Spring 2020 - ECON 302 D100

Microeconomic Theory II: Strategic Behavior (4)

Class Number: 1673

Delivery Method: In Person

Overview

  • Course Times + Location:

    Mo 2:30 PM – 4:20 PM
    EDB 7618, Burnaby

    We 2:30 PM – 3:20 PM
    SSCC 9002, Burnaby

  • Exam Times + Location:

    Apr 14, 2020
    12:00 PM – 3:00 PM
    Location: TBA

  • Prerequisites:

    ECON 201 or 301; 60 Units.

Description

CALENDAR DESCRIPTION:

Aspects of microeconomic theory concerned with strategic behavior, imperfect information, and market failure. Topics include game theory and oligopoly; uncertainty and insurance; asymmetric information and market power, externalities and public goods, together with related issues in welfare economics. Quantitative.

COURSE DETAILS:

This course will introduce students to game theory and strategic behavior. Game theory is an essential part of an economist’s toolbox.  It has wide applications in all branches of economics, as well as other disciplines such as political science, biology, and psychology. We will cover topics like choice under uncertainty, game theory (simultaneous move games, sequential move games, games of asymmetric information, bargaining games) and its applications, and market failure (market power, public goods and externalities).

Educational Goals:  

1)      Identify non-competitive markets and the implication.
2)      Understand strategic behaviors including the Nash Equilibrium.
3)      Understand the implication of asymmetric information.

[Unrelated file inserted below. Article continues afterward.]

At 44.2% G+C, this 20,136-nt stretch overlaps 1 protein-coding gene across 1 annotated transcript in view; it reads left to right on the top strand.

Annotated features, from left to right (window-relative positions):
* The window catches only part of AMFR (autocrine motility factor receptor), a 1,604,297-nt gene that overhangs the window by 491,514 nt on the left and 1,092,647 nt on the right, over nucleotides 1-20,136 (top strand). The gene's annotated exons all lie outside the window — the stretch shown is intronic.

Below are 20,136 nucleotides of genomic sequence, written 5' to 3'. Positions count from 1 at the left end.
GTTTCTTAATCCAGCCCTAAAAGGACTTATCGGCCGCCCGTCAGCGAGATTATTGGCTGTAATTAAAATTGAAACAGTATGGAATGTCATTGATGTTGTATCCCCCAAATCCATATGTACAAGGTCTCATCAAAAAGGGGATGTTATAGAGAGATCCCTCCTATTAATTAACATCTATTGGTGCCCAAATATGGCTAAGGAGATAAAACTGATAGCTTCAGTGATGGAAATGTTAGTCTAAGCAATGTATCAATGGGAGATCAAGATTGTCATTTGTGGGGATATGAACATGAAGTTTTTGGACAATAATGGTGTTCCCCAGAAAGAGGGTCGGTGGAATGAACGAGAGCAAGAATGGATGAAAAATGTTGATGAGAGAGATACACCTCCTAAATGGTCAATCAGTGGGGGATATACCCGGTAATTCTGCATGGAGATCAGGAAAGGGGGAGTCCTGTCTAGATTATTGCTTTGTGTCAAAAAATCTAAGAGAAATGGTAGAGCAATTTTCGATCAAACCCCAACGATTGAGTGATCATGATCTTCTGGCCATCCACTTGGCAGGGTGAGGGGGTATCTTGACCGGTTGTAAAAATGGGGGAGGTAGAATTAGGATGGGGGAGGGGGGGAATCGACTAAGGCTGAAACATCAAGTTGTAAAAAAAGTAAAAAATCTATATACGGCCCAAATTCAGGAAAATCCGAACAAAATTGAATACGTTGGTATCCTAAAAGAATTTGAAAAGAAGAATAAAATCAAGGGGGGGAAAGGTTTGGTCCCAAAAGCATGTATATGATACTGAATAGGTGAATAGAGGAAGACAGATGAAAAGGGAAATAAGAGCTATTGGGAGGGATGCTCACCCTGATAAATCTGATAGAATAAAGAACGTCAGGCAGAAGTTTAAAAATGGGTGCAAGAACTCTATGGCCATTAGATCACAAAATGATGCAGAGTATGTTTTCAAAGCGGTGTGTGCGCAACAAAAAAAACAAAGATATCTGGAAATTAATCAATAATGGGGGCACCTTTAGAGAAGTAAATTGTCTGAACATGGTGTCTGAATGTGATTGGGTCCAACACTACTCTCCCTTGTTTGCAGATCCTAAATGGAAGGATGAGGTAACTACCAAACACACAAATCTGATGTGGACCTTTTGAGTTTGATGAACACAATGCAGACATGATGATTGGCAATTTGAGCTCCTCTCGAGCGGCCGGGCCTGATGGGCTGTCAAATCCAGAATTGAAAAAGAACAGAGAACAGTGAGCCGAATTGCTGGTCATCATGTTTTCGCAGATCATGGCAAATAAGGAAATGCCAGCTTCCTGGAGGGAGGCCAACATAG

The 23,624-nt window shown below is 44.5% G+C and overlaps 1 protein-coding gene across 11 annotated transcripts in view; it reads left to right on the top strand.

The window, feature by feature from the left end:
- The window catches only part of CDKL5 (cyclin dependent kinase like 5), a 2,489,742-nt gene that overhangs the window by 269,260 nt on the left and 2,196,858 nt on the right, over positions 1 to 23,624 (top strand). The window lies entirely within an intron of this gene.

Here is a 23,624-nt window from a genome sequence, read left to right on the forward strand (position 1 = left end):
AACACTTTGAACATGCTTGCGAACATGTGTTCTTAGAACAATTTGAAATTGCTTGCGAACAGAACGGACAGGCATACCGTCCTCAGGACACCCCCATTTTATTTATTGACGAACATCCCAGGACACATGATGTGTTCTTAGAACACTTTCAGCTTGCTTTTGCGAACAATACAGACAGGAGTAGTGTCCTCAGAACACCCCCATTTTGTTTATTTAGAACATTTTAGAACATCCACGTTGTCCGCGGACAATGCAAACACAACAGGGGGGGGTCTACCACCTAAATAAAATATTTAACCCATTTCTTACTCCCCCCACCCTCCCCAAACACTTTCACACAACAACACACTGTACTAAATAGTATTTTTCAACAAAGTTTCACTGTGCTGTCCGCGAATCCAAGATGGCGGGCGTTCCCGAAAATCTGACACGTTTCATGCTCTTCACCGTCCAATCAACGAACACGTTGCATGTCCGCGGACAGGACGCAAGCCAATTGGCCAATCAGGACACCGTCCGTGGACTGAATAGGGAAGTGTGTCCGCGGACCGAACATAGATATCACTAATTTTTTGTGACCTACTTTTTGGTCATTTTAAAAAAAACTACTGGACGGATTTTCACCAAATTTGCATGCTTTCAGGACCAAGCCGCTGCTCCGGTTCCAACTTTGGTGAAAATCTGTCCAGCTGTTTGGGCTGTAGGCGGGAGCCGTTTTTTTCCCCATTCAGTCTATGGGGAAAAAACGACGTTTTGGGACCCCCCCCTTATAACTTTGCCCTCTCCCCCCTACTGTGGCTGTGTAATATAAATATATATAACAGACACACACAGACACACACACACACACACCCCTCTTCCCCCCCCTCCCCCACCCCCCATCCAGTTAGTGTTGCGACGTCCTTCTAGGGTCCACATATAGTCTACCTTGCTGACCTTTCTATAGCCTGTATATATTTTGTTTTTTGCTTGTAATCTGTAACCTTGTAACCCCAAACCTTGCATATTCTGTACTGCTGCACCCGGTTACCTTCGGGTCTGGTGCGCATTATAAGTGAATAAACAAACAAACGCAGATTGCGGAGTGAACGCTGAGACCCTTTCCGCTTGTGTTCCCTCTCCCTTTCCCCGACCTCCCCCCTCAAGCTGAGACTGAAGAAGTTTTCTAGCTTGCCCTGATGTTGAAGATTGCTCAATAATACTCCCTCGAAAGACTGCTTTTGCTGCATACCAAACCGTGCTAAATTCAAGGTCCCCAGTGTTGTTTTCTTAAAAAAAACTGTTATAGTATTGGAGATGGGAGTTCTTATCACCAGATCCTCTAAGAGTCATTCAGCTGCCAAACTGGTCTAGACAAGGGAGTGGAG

4)      Understand the implication of public goods and externalities.

Grading

  • Quizzes 10%
  • MobLab activities 5%
  • Editorial 10%
  • Two midterms (15 percent each) 30%
  • Final 45%

Materials

RECOMMENDED READING:

H. Varian, Intermediate Microeconomics: With Calculus, First Edition, W. W. Norton, 2014.
ISBN: 978-0393123982

Eaton, Eaton and Allen, Microeconomics, 8th edition, Pearson Education, 2012.
ISBN: 978-0132142427

Department Undergraduate Notes:

***NO TUTORIALS DURING THE FIRST WEEK OF CLASSES***

Students requiring accommodations as a result of a disability must contact the Centre for Accessible Learning (CAL) at 778-782-3112 or caladmin@sfu.ca.

Registrar Notes:

SFU’s Academic Integrity web site http://www.sfu.ca/students/academicintegrity.html is filled with information on what is meant by academic dishonesty, where you can find resources to help with your studies and the consequences of cheating.  Check out the site for more information and videos that help explain the issues in plain English.

Each student is responsible for his or her conduct as it affects the University community.  Academic dishonesty, in whatever form, is ultimately destructive of the values of the University. Furthermore, it is unfair and discouraging to the majority of students who pursue their studies honestly. Scholarly integrity is required of all members of the University. http://www.sfu.ca/policies/gazette/student/s10-01.html

ACADEMIC INTEGRITY: YOUR WORK, YOUR SUCCESS